Spoofed versions of the popular file transfer program FileZilla that steal data are circulating on third-party websites, the organization behind the software said Tuesday.FileZilla is an open source application, and hackers have taken its source code and modified it in order to try to steal data for more than a decade. But this campaign, run on third-party websites, is one of the largest FileZilla has seen to date, it said.
A new form of encryption is called “Honey Encryption”. It protects data with an added deceptive security mechanism i.e.. fake data that looks like valid information is presented to cybercriminals upon each failed password attempt. It was developed by former RSA chief scientist Ari Juels and University of Wisconsin researcher Thomas Ristenpart, and generates a piece of fake data resembling the user’s real information each time a hacker fails to access an account, as is common in brute-force hacking.
There’s an odd bug in Google search which is pointing users directly to a personal email address. The address appears in a “Compose” window that pops up when the top search result for Gmail is clicked. Very, very bizarre (and reproducible). see http://techcrunch.com/2014/01/24/gmail-glitch-is-causing-thousands-of-emails-to-be-sent-to-one-mans-hotmail-account/
The largest of the three studies — a Stroz Friedberg online survey of more than 700 information workers — found that senior management may be the biggest threat to an organization’s digital well-being. Fifty-eight percent of senior managers reported (digitally) sending sensitive information to the wrong person. Compare that with just 25 percent of lower-level employees guilty of the same misstep. More than half of all senior managers in the study admitted to taking files with them after they left a job. Only 25 percent of rank-and-file employees were found to have done the same.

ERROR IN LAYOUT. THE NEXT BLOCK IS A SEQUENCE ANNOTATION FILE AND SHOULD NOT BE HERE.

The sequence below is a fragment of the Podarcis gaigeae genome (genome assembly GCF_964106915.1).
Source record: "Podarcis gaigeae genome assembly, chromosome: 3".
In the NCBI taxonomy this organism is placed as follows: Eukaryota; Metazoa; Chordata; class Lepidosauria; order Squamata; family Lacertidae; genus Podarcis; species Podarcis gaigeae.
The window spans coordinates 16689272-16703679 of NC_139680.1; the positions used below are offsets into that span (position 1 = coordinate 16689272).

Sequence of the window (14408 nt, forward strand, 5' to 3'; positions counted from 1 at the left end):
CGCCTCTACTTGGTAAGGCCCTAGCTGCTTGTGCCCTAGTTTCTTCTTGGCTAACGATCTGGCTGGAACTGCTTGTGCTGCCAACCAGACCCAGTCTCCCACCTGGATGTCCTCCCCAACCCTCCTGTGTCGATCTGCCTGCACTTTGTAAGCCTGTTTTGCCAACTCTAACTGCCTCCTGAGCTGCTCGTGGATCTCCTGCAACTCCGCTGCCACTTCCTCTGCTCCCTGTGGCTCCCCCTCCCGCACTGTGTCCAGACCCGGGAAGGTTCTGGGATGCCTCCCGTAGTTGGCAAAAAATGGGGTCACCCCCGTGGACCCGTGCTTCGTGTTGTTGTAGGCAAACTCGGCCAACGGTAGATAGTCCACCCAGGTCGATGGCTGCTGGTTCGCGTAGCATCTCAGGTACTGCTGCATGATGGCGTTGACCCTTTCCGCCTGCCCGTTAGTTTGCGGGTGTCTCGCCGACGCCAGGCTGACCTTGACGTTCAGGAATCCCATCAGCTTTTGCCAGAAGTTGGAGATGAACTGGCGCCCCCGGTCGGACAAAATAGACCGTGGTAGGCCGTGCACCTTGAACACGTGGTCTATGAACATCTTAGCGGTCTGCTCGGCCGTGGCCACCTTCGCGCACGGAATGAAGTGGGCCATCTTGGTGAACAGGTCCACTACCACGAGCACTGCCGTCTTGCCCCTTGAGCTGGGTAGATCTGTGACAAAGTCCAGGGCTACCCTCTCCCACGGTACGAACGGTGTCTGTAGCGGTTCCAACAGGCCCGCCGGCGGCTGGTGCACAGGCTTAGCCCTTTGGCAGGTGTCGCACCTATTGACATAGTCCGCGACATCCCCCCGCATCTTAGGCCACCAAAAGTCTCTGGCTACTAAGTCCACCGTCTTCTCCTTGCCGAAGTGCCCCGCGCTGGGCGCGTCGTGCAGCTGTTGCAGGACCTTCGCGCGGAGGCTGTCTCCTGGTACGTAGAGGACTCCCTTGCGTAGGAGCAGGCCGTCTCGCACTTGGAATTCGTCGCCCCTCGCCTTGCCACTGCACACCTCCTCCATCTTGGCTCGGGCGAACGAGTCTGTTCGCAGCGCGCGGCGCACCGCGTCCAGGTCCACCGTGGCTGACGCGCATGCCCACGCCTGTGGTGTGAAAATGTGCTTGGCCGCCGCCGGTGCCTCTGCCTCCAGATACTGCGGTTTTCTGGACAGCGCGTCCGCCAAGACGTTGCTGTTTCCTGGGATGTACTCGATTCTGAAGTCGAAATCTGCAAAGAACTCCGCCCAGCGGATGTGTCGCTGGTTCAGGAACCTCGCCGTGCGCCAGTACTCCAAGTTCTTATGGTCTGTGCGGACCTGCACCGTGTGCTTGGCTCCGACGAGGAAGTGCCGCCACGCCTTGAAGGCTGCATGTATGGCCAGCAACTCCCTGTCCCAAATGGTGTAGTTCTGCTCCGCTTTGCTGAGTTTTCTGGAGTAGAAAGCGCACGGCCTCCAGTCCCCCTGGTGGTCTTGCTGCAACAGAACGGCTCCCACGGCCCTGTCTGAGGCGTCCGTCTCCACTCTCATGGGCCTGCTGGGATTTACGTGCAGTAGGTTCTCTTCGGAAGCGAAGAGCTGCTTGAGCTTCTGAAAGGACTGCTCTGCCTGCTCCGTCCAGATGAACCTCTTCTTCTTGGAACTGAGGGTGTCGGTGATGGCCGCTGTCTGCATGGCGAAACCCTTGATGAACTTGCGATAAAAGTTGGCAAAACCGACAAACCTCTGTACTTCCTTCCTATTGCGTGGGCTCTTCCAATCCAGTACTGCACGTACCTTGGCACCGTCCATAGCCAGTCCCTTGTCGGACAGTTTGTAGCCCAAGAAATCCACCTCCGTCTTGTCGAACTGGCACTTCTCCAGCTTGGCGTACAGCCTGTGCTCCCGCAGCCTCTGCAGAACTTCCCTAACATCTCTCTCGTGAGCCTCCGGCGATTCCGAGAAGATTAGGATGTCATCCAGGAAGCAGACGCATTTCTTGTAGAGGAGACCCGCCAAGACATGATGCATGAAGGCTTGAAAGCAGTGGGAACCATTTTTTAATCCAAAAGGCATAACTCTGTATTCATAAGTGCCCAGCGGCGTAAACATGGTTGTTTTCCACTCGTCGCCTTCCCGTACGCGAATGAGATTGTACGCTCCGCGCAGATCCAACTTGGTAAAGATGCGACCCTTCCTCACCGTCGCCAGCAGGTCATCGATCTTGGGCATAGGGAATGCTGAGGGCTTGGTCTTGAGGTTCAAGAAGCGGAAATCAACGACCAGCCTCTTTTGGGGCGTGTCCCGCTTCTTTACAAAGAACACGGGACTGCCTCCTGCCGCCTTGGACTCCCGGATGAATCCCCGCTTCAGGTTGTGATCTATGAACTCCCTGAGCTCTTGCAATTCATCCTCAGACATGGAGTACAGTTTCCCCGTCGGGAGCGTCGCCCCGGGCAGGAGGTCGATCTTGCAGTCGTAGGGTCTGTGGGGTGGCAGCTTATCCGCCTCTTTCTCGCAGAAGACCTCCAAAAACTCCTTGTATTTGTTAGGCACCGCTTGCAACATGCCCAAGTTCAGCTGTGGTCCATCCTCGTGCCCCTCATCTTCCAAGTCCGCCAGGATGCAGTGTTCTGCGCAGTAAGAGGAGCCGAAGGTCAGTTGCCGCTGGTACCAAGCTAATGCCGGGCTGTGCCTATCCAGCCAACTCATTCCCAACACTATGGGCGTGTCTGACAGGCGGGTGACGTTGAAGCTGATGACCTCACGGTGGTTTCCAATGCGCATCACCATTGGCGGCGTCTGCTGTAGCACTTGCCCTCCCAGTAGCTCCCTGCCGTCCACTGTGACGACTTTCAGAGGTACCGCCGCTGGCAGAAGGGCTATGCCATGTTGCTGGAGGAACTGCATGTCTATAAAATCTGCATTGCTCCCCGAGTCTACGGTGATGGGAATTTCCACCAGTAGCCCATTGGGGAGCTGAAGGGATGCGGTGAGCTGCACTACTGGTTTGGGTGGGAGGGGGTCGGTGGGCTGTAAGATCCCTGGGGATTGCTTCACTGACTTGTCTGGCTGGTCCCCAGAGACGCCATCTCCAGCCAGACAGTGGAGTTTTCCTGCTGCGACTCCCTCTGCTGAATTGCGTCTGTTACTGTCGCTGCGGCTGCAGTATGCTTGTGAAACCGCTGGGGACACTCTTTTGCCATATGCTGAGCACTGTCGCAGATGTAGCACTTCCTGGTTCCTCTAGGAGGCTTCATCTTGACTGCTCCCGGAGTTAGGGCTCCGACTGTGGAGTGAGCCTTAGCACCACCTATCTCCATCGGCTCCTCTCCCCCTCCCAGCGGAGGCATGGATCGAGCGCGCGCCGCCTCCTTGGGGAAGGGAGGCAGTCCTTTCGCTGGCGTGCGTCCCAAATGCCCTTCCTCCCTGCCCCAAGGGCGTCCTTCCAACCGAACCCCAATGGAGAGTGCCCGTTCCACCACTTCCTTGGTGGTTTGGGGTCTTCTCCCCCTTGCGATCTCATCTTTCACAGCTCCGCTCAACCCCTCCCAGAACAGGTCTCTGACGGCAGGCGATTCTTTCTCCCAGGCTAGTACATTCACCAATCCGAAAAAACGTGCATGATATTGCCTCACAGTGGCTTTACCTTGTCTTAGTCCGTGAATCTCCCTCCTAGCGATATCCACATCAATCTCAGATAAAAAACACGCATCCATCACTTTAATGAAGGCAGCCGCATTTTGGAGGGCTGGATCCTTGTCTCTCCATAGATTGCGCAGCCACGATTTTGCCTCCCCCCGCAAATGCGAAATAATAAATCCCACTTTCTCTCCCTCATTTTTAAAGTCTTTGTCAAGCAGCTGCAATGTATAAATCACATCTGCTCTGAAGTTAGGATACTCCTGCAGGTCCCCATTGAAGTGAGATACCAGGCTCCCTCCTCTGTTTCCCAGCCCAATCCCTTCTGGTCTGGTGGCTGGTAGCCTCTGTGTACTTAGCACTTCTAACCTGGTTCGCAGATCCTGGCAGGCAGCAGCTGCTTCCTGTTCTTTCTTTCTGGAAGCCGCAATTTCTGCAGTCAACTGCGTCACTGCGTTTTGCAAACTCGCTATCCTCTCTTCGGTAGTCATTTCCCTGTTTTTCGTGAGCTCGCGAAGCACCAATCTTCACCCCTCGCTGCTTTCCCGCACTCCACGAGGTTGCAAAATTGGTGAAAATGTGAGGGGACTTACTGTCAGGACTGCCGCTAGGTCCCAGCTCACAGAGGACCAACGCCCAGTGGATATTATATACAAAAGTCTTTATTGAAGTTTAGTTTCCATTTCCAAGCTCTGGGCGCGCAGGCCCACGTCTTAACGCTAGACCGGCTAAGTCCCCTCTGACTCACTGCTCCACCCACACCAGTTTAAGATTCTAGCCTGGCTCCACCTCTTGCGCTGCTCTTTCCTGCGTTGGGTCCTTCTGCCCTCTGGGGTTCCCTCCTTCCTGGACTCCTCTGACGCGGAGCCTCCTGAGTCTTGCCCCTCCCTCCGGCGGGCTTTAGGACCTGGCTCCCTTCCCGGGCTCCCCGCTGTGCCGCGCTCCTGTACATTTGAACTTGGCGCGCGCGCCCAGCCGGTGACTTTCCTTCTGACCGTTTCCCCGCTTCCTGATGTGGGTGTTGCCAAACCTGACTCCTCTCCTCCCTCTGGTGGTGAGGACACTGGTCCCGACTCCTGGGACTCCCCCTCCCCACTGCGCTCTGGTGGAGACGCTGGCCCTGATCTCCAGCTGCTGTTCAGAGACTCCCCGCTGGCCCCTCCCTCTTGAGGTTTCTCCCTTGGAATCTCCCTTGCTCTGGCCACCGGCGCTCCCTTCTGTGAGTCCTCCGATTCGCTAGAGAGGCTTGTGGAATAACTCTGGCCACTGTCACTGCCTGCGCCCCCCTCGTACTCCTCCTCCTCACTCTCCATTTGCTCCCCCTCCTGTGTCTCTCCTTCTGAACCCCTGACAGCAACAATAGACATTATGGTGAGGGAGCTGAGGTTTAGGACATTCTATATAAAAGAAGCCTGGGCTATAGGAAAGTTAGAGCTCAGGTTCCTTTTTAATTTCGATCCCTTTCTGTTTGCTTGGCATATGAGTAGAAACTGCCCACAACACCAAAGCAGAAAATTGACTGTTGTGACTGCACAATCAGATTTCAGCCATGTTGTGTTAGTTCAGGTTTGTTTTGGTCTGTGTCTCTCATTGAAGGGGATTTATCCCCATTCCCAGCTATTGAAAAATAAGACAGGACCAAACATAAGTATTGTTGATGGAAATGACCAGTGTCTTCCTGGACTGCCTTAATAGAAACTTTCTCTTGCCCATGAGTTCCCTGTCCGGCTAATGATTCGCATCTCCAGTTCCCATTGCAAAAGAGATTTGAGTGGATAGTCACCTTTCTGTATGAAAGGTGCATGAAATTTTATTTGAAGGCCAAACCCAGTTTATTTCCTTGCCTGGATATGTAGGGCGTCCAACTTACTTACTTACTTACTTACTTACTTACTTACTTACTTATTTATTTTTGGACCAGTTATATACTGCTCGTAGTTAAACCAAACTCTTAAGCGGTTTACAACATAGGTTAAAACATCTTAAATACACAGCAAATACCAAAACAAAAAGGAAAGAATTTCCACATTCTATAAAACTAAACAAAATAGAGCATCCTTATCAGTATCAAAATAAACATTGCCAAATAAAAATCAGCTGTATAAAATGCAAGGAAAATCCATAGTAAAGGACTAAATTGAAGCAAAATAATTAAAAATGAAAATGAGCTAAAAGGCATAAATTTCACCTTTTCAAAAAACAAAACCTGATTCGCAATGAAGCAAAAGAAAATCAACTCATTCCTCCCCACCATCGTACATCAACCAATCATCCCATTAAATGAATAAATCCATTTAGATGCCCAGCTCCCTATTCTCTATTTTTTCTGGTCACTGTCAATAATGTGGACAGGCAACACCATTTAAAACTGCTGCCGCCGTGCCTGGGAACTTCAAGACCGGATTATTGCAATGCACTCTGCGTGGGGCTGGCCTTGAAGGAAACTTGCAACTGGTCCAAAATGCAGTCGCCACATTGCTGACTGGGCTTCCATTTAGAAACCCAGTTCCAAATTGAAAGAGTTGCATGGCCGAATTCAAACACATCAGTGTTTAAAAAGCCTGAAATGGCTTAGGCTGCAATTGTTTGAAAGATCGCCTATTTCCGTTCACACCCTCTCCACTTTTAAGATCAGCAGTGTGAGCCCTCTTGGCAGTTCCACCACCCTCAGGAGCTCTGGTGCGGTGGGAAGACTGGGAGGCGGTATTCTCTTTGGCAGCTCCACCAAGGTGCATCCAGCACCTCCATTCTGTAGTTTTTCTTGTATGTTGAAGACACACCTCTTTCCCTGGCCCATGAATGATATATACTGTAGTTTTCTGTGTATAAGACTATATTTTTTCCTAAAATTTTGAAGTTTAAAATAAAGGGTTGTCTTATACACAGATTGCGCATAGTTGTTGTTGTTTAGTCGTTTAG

The study also found that 9 in 10 senior managers admitted to uploading work files to personal email and cloud-based accounts, a faux pas that could lead to intellectual property theft and attacks on corporate networks.
In a study by Osterman Research, of 160 security professionals seventy-four percent of respondents said that malware had posed a significant threat to their networks in the past year, while 64 percent said the same for email scams. Who did these security experts blame for such high rates of vulnerabilities? Workers themselves. Fifty-eight percent of respondents said that malware unknowingly downloaded by Web-surfing employees posed the biggest threat to corporate security. Fifty-six percent thought that the malware and phishing schemes rampant in personal webmail accounts were an even bigger threat to companies.
Lax ‘Bring-Your-Own-Device (BYOD)’ policies weaken corporate security. Forty-six percent of security professionals questioned in the study said they no longer even try to manage the safe use of personal devices in the workplace.
A survey published last week — a SecureData survey of more than 100 IT professionals at midsize companies — found that clear security management strategies for employees are lacking within their organizations. 60 percent of the IT staffers surveyed listed employee carelessness as the biggest threat to a company’s cybersecurity.
The idea behind “Honey Encryption” is that if the intruder does ultimately enter the correct password and breach the account, then the fake data will be indistinguishable from the real data
Traditional encryption methods obfuscate the data, or make it look unintelligible, so hackers need to make sense of the garbled data after accessing it. Decoys and deception are really underexploited tools in fundamental computer security. Each decryption is going to look plausible so the attacker has no way to distinguish which is correct.